|Designer||Johan van der Brugghen|
|Body and chassis|
|Class||Small family car|
|Engine||590 cc flat twin|
|Wheelbase||2,050 mm (80.7 in)|
|Length||3,610 mm (142.1 in)|
|Height||1,440 mm (56.7 in)|
The DAF 600 is a small family car that was DAF's first production passenger car: it was first presented at the Amsterdam Motor Show in February 1958 and was in production by 1959, although the firm had published the first details of the car at the end of 1957. It was available until 1963.
The 600 was the first production car after the 1920s Clyno to have a continuously variable transmission (CVT) system - the innovative DAF Variomatic. The DAF Variomatic employs engine speed, via centrifugal weights, to shift the transmission and is enhanced by an engine manifold vacuum. It was the only car ever produced which went faster by the simple expedient of gently and gradually releasing the accelerator once top speed had been reached. This increased manifold vacuum which helped the variable pulleys shift to an even higher ratio so even though the engine RPM stays the same, the transmission increases the car's speed, in the case of the DAF 600, from 60 miles per hour (97 km/h) to nearly 70 mph (110 km/h) given enough time and level road.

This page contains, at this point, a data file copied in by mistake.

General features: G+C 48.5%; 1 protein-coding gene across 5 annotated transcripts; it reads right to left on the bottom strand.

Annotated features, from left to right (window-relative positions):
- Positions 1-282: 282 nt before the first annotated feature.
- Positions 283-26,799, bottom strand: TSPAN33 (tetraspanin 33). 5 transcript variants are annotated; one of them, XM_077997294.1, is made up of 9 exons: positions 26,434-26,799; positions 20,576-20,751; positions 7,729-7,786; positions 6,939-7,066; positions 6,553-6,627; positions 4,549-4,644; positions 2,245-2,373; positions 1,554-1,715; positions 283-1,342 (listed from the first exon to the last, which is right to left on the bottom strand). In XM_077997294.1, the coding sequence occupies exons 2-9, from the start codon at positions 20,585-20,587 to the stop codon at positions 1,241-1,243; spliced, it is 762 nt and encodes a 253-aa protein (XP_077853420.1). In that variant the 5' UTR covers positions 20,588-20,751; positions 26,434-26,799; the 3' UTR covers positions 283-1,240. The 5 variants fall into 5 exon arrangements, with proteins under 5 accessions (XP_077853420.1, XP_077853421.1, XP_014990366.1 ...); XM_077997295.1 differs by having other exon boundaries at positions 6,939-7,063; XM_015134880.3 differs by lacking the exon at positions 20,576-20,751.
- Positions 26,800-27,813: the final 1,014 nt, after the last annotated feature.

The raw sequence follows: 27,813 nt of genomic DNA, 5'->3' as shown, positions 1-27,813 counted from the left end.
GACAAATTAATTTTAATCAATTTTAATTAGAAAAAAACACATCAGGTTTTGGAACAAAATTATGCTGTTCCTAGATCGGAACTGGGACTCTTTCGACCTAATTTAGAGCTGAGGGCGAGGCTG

The Variomatic also permitted increased engine braking by operating a switch on the dashboard which reversed the action of the vacuum on the pulley's diaphragm, seeking a lower ratio with increased manifold vacuum.
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- Harry Walton. "Belt Drive Shifts Dutch Economy Car". Popular Mechanics (December 1959): 140–142.
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